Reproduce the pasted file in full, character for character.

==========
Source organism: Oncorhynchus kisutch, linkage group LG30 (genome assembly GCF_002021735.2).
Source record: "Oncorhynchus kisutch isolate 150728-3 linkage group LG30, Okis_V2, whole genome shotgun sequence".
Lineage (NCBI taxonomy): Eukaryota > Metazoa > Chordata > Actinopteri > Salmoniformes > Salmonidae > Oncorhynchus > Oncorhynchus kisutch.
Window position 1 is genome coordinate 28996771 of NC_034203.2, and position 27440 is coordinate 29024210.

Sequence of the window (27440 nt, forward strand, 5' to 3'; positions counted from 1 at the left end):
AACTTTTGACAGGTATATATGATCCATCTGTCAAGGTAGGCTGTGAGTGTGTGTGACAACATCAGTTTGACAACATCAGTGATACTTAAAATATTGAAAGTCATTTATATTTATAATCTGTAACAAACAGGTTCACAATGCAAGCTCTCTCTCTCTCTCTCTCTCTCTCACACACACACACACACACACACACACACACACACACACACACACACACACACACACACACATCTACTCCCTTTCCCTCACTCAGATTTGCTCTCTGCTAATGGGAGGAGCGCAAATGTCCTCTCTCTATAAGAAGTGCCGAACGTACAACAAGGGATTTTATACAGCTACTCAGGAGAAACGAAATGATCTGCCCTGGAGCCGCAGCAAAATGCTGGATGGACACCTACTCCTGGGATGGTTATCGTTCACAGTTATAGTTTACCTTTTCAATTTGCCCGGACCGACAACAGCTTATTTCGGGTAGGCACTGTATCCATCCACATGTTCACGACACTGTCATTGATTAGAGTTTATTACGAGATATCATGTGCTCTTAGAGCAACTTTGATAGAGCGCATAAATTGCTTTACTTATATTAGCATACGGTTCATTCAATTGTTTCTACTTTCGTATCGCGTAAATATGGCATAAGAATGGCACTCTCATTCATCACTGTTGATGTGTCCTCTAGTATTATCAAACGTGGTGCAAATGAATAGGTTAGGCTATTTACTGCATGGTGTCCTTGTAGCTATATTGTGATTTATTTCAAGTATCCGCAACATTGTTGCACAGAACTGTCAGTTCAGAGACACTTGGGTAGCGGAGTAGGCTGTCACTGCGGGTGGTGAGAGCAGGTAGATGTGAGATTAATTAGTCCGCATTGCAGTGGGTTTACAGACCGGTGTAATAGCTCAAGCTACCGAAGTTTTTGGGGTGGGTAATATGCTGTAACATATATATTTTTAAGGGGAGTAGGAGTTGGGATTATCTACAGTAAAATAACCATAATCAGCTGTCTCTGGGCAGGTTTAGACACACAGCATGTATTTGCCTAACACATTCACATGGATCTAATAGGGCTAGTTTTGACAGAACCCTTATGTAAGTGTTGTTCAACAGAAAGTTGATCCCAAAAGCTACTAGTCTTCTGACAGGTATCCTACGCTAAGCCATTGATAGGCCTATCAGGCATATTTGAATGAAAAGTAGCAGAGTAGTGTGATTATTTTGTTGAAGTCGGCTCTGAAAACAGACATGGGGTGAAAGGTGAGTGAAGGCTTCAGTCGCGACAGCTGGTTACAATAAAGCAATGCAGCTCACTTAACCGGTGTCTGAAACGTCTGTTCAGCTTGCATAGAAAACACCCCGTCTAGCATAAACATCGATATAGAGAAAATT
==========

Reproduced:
Source organism: Oncorhynchus kisutch, linkage group LG30 (genome assembly GCF_002021735.2).
Source record: "Oncorhynchus kisutch isolate 150728-3 linkage group LG30, Okis_V2, whole genome shotgun sequence".
Lineage (NCBI taxonomy): Eukaryota > Metazoa > Chordata > Actinopteri > Salmoniformes > Salmonidae > Oncorhynchus > Oncorhynchus kisutch.
Window position 1 is genome coordinate 28996771 of NC_034203.2, and position 27440 is coordinate 29024210.

Sequence of the window (27440 nt, forward strand, 5' to 3'; positions counted from 1 at the left end):
AACTTTTGACAGGTATATATGATCCATCTGTCAAGGTAGGCTGTGAGTGTGTGTGACAACATCAGTTTGACAACATCAGTGATACTTAAAATATTGAAAGTCATTTATATTTATAATCTGTAACAAACAGGTTCACAATGCAAGCTCTCTCTCTCTCTCTCTCTCTCTCACACACACACACACACACACACACACACACACACACACACACACACACACACACACACACATCTACTCCCTTTCCCTCACTCAGATTTGCTCTCTGCTAATGGGAGGAGCGCAAATGTCCTCTCTCTATAAGAAGTGCCGAACGTACAACAAGGGATTTTATACAGCTACTCAGGAGAAACGAAATGATCTGCCCTGGAGCCGCAGCAAAATGCTGGATGGACACCTACTCCTGGGATGGTTATCGTTCACAGTTATAGTTTACCTTTTCAATTTGCCCGGACCGACAACAGCTTATTTCGGGTAGGCACTGTATCCATCCACATGTTCACGACACTGTCATTGATTAGAGTTTATTACGAGATATCATGTGCTCTTAGAGCAACTTTGATAGAGCGCATAAATTGCTTTACTTATATTAGCATACGGTTCATTCAATTGTTTCTACTTTCGTATCGCGTAAATATGGCATAAGAATGGCACTCTCATTCATCACTGTTGATGTGTCCTCTAGTATTATCAAACGTGGTGCAAATGAATAGGTTAGGCTATTTACTGCATGGTGTCCTTGTAGCTATATTGTGATTTATTTCAAGTATCCGCAACATTGTTGCACAGAACTGTCAGTTCAGAGACACTTGGGTAGCGGAGTAGGCTGTCACTGCGGGTGGTGAGAGCAGGTAGATGTGAGATTAATTAGTCCGCATTGCAGTGGGTTTACAGACCGGTGTAATAGCTCAAGCTACCGAAGTTTTTGGGGTGGGTAATATGCTGTAACATATATATTTTTAAGGGGAGTAGGAGTTGGGATTATCTACAGTAAAATAACCATAATCAGCTGTCTCTGGGCAGGTTTAGACACACAGCATGTATTTGCCTAACACATTCACATGGATCTAATAGGGCTAGTTTTGACAGAACCCTTATGTAAGTGTTGTTCAACAGAAAGTTGATCCCAAAAGCTACTAGTCTTCTGACAGGTATCCTACGCTAAGCCATTGATAGGCCTATCAGGCATATTTGAATGAAAAGTAGCAGAGTAGTGTGATTATTTTGTTGAAGTCGGCTCTGAAAACAGACATGGGGTGAAAGGTGAGTGAAGGCTTCAGTCGCGACAGCTGGTTACAATAAAGCAATGCAGCTCACTTAACCGGTGTCTGAAACGTCTGTTCAGCTTGCATAGAAAACACCCCGTCTAGCATAAACATCGATATAGAGAAAATT